2. You pass on opportunities to train others

Training others is a way to contribute significantly, especially if you see areas that need someone to step up. Instead you say, “I don’t want to be bothered!” a limiting attitude. If you need a selfish reason, training others will stand out on your résumé as a wanted attribute by employers.

Read the rest at!

5 Ways Volunteering Enhances Your Job Search

Written by Dunya Carter (@DunyaCarter)


In the never-ending search for better work and higher pay, it can be extremely easy to brush off volunteering. After all, isn’t volunteering just for elementary school fundraisers and community environmental projects? Most certainly not! Volunteering can provide a unique, powerful, and possibly even fulfilling way to improve both yourself and your future job prospects if you have the drive to take advantage of it.

1. Chance to Acquire More Experience

Especially for younger adults just getting into the work world, experience is one of the major barriers to landing that ideal position, even for those with the education credentials. If you can’t get someone to pay you to do what you want just yet, try volunteering to do it, or something closely related, for free.

Volunteering work looks great on a resume because it not only shows the employer that you have dabbled in the work in question, but it makes you look like a “team player” willing to go the extra mile to get a job done even without explicit reward. Even if the work isn’t directly related to the position you apply for, regular volunteering shows that you are able to manage your time and commit to a goal once you’ve begun it, both vital qualities in any employee.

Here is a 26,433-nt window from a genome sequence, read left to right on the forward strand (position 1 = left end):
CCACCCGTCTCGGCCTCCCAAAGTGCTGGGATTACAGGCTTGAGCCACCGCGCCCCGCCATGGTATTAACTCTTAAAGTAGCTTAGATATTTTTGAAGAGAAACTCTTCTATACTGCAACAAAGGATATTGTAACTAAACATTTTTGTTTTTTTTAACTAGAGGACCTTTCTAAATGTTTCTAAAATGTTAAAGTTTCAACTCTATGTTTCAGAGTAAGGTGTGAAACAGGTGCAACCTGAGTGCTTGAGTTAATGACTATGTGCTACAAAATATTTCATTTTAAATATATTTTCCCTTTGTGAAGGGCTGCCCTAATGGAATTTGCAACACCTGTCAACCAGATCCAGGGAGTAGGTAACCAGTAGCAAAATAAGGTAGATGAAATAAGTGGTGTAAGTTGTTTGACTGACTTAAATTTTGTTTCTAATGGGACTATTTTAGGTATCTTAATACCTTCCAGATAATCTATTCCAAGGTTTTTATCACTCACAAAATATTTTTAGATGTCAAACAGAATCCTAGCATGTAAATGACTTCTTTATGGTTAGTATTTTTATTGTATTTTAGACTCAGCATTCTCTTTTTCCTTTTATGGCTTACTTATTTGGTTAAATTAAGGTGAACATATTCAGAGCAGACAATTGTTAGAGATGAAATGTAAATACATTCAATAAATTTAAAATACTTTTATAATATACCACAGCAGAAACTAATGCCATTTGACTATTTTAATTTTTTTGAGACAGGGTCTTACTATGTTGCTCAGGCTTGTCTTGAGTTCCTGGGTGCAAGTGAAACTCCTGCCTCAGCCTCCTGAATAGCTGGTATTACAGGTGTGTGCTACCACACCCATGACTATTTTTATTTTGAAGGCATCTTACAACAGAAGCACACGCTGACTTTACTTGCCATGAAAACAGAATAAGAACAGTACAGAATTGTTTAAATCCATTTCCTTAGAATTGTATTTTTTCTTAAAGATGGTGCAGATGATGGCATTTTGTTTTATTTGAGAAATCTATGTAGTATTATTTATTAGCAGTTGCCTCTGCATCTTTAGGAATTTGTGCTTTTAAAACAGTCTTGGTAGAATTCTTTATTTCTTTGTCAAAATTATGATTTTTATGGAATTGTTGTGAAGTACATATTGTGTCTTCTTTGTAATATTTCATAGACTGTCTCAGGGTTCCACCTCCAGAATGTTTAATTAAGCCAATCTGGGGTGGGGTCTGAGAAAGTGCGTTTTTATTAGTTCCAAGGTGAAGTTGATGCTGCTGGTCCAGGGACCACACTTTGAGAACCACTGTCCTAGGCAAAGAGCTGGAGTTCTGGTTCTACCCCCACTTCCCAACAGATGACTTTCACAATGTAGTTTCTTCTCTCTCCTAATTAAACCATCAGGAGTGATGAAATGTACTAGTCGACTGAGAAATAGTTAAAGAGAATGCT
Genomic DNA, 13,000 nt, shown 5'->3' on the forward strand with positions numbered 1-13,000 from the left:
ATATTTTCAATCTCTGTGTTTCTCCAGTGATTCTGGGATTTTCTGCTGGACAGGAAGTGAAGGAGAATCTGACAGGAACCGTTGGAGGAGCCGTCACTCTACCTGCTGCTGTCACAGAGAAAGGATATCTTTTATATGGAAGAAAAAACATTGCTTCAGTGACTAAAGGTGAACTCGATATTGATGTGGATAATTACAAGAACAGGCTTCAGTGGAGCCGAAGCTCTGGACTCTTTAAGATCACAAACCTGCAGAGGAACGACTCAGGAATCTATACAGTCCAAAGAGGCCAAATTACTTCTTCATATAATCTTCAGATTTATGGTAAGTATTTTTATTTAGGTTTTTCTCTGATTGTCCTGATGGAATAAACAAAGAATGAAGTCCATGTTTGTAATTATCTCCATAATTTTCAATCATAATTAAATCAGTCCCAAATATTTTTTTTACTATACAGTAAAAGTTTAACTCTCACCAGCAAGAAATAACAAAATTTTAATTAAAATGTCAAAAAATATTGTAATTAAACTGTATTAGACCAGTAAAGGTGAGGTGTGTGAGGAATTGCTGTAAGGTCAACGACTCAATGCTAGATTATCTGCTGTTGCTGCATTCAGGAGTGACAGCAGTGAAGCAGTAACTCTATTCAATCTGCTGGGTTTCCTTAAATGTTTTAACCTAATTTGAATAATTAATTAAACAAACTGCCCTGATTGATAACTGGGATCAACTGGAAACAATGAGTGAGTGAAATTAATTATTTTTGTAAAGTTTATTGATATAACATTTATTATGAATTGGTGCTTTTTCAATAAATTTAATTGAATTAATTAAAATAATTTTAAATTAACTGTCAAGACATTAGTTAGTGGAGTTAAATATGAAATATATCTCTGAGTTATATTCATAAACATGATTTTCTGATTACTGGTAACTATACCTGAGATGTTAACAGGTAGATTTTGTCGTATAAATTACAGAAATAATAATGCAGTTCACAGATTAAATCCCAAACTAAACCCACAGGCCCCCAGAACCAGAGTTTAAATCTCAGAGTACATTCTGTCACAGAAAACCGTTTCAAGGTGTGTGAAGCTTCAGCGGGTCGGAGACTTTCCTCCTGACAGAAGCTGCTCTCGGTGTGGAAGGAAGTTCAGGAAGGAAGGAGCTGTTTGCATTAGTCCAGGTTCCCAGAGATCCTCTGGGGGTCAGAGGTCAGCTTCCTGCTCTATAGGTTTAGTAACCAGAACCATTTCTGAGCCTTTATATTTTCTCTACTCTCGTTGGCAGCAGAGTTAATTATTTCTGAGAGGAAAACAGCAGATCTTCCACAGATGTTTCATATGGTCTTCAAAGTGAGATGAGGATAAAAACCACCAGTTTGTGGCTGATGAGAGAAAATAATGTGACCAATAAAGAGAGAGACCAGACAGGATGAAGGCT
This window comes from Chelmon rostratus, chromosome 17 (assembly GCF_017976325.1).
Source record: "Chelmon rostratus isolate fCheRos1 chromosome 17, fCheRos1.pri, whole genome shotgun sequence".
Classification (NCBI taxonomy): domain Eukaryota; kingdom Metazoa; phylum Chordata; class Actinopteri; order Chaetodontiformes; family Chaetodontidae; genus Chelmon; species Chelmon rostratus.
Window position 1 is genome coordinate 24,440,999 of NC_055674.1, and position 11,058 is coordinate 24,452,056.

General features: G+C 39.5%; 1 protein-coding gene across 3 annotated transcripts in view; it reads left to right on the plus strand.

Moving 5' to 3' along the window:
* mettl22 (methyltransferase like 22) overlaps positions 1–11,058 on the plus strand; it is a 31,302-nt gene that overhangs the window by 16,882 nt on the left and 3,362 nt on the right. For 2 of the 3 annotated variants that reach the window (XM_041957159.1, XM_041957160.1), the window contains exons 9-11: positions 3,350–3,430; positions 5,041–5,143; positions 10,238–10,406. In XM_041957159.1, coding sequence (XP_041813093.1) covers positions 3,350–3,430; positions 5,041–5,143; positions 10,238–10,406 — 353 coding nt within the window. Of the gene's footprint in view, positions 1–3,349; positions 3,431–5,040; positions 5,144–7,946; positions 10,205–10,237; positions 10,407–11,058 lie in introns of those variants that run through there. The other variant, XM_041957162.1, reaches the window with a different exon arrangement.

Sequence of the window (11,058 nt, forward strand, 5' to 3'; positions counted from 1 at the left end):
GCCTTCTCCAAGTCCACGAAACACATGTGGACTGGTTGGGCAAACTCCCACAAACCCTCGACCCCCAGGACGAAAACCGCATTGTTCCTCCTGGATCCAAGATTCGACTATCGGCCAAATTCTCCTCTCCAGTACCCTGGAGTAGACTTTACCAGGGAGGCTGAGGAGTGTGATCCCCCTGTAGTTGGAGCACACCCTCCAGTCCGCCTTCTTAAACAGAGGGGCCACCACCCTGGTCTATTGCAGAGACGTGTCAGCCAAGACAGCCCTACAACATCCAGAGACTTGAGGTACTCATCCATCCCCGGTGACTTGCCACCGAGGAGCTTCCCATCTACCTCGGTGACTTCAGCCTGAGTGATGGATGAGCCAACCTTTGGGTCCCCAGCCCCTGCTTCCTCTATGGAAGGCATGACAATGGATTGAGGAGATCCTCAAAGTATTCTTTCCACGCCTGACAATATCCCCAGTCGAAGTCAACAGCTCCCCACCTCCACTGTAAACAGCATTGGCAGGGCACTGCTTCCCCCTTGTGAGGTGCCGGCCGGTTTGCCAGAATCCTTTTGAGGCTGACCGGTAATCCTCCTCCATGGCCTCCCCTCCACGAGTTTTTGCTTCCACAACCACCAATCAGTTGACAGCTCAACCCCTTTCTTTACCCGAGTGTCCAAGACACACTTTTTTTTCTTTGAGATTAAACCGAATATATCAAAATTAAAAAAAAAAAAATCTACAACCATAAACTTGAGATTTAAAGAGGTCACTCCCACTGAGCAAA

2. Chance to Develop Skills

Other than the extra lines on your resume, the actual activities you undertake during volunteering can help you refine and improve any number of skills. Different volunteering projects can have you learning a new computer program, working with the public, teaching, understanding a different aspect of a business, and more.

Volunteering can be a great way to keep polished skills that you do not get to use much in your actual job: for example, an accountant who tends to work on his own most of the day might want to volunteer at the local fair to get more personal interaction with the public, just in case a new, more socially active position opens up later.

For the other 3 ways volunteering helps your job search, read the rest at The Voice of Job Seekers blog!